Aperture Magazine

The magazine of photography and ideas

Aperture 211—Editors' Note: Curiosity

What provokes us to pursue something, to want to find out more?

 - May 22, 2013

“Curiosity is an oddly ambivalent word,” notes critic Brian Dillon in this issue. It can lead, he points out, to a range of conditions, from utter distraction to deep concentration, all stemming from the “urge to discover.” Photography has long served as a medium of choice not only for the curious practitioner, but also for his or her audience, whose curiosity may be either aroused or appeased by an image. 
In the following pages, the desire to see and visualize—in the often interconnected fields of science and art—serves as a capacious framework for approaching photography’s relationship to curiosity.

color photograph

Stephen Gill, from the series Coexistence, 2012. © Stephen Gill

As Berenice Abbott once noted, photography is “science’s child,” a familial relationship well illustrated by revisiting
the medium’s early decades. Historian Jennifer Tucker looks back into the nineteenth century, when photographic “first glimpses” of microbes, solar eclipses, or the surface of Mars had lives as both news items and entertaining spectacles,
and when the young medium of photography was itself still viewed as something of a technical marvel. Tucker points
out that in today’s atmosphere of image inundation “first glimpses”—if they still exist at all—make a less breathtaking impression. The images recently transmitted from NASA’s Curiosity Mars Rover, for example, are uncannily similar to familiar photographs of the Earth’s deserts. Such comparisons of the terrestrial with the alien are investigated here by David Campany, who discusses photographs by an eclectic group—Man Ray, Frederick Sommer, and Sophie Ristelhueber, among others—that may cause viewers to wonder exactly what they are seeing. Curator Joel Smith examines an equally inscrutable group of images, by Katy Grannan, Frank Gohlke, Naoya Hatakeyama, and others, in his guide to making (and making sense of ) “photographs of nothing.”

While some artists have more or less intentionally confounded viewers, researchers in other realms of image making have used photographs to show us the world as it
is, in an attempt to come to a deeper understanding of the phenomena that surround us. Science historian Peter Galison and artist Trevor Paglen discuss the history of objectivity,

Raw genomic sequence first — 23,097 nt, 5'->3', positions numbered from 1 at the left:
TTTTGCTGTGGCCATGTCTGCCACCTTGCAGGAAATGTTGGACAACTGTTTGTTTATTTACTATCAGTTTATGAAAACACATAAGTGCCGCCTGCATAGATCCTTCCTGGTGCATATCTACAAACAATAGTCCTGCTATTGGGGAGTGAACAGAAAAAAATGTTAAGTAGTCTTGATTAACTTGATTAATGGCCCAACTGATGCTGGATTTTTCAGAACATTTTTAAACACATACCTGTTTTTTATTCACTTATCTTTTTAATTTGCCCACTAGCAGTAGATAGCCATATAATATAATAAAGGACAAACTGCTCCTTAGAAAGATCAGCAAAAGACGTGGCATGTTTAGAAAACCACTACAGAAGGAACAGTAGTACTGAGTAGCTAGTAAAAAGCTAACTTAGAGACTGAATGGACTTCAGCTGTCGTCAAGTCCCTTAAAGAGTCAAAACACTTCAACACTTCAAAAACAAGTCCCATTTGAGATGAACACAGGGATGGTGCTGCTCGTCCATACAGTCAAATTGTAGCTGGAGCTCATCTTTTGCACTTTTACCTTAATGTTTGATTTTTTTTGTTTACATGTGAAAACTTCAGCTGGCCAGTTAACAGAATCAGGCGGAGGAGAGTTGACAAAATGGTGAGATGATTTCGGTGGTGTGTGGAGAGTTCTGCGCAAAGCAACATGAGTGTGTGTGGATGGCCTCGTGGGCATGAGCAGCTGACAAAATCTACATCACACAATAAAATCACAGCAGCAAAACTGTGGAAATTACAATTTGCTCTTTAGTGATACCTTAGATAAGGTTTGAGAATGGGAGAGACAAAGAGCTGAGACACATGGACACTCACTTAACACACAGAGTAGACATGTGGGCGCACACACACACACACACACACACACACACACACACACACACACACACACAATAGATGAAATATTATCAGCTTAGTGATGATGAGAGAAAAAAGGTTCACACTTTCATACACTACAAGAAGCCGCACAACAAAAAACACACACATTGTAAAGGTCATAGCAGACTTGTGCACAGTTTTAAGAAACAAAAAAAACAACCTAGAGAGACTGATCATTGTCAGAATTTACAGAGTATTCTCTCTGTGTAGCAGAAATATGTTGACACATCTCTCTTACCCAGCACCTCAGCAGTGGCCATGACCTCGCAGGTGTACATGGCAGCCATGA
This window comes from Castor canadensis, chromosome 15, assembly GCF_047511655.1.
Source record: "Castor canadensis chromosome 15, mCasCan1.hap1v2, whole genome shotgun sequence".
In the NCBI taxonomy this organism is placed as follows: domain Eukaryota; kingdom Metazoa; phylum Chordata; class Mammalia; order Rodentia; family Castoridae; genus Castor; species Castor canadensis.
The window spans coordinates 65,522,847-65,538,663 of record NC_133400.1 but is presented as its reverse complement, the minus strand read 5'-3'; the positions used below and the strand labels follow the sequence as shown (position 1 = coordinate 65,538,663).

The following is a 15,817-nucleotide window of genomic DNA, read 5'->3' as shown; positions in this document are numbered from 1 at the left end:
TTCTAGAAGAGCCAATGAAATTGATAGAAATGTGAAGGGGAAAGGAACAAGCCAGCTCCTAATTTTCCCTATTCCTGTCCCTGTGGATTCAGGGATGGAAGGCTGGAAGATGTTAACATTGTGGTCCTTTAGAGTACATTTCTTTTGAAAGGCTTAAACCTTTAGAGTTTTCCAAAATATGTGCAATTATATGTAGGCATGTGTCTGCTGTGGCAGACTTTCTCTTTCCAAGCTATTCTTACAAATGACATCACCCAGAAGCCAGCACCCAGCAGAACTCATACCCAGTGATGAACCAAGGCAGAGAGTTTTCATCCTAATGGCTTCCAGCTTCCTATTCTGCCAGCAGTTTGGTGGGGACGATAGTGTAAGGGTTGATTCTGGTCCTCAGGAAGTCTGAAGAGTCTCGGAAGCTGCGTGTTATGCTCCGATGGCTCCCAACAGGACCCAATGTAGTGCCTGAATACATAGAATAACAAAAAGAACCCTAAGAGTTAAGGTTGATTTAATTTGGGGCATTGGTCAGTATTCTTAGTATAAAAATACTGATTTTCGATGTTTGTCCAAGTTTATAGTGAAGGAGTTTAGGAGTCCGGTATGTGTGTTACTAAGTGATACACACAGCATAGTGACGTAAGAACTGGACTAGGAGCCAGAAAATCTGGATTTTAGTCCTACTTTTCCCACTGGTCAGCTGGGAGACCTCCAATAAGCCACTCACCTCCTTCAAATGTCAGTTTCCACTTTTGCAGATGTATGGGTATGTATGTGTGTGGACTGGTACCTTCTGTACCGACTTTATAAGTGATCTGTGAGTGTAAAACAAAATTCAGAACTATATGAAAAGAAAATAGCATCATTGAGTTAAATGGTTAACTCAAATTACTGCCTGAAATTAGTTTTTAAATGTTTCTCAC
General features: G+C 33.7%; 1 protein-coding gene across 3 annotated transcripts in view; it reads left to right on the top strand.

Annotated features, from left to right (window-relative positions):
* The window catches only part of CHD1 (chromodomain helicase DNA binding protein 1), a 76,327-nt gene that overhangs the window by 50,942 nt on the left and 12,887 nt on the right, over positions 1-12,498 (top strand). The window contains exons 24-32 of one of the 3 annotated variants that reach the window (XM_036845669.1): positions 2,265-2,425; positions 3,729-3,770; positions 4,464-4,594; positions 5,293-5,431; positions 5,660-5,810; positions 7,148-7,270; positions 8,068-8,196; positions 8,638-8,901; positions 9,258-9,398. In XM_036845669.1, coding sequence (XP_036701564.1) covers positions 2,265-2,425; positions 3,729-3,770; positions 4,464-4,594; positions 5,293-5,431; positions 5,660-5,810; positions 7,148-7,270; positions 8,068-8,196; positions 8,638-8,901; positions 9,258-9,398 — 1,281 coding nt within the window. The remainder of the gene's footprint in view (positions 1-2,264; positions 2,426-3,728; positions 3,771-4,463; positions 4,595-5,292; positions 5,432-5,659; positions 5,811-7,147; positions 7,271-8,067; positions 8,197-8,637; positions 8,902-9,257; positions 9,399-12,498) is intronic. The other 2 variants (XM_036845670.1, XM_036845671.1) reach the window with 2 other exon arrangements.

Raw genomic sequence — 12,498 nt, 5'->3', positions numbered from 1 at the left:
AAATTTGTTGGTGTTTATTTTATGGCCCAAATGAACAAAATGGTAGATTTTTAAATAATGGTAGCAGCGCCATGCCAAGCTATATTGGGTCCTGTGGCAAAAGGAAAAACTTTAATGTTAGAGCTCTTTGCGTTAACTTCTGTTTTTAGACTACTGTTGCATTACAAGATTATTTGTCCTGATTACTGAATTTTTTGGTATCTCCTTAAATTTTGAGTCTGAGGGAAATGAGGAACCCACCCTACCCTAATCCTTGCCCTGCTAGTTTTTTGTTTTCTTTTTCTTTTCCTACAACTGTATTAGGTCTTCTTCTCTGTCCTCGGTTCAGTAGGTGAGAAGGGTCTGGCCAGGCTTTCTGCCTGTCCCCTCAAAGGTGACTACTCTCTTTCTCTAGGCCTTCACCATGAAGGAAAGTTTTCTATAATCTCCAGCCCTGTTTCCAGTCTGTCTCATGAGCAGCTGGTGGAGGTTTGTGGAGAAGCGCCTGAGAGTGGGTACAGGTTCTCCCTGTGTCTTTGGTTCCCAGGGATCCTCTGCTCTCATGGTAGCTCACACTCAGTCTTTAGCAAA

as well as how images—now digital, searchable, everywhere—may be shifting from being mere depictions to performing specific functions.

Whether obliquely sidling up to our attention or demanding it outright, one thing that photography has always done is reveal. Harold E. Edgerton, through his famous flash experiments, slowed time down to unveil what had once been “invisible” actions. Berenice Abbott, too, aimed to bring the strangeness and beauty of scientific subjects to the public—as with her renderings of interference patterns in light, or her illustration of static electricity, featured on this issue’s cover. Photography historian Kelley Wilder discusses Abbott’s work along with that of Edwin E. Jelley, a little-known research scientist at Kodak who was fascinated by the forms and structures of light. Jelley’s work paved the way for the commercially available color processes that would be taken up by artists such as Lázsló Moholy-Nagy, who experimented with color photograms in the 1930s. Moholy-Nagy’s images in turn
offer a departure point for Thomas Ruff’s latest body of work, also featured in this issue: photograms for the digital era, created with 3-D imaging software. German photographer Horst Ademeit was, by contrast, terrified of technology: his enigmatic and obsessive project, introduced here by curator Lynne Cooke, used the instant Polaroid form to document what he named “cold rays,” an unseen force he believed emanated from his apartment’s electrical sockets. While Ademeit’s fraught attentions were absorbed in an intensely insular world, other photographers train their lenses with equal fervor outward, toward the mysteries of the atmosphere and the celestial bodies. Lisa Oppenheim follows this impulse with her recent “lunagrams,” heliograms, and more, taking her cue from nineteenth-century astronomical imagery.

Whether investigations originate in the nineteenth, twentieth, or twenty-first century, by using the latest technologies or by reviving older ones, the desire to lay bare the unknown is perpetual. Yet, whether the realm is art or science, photography—like any medium of investigation— may lead not to answers but to further questions: as Joel Smith observes here, photographs can “doubt as well as certify, negate as well as indicate, embody absence as well as substance.”

—The Editors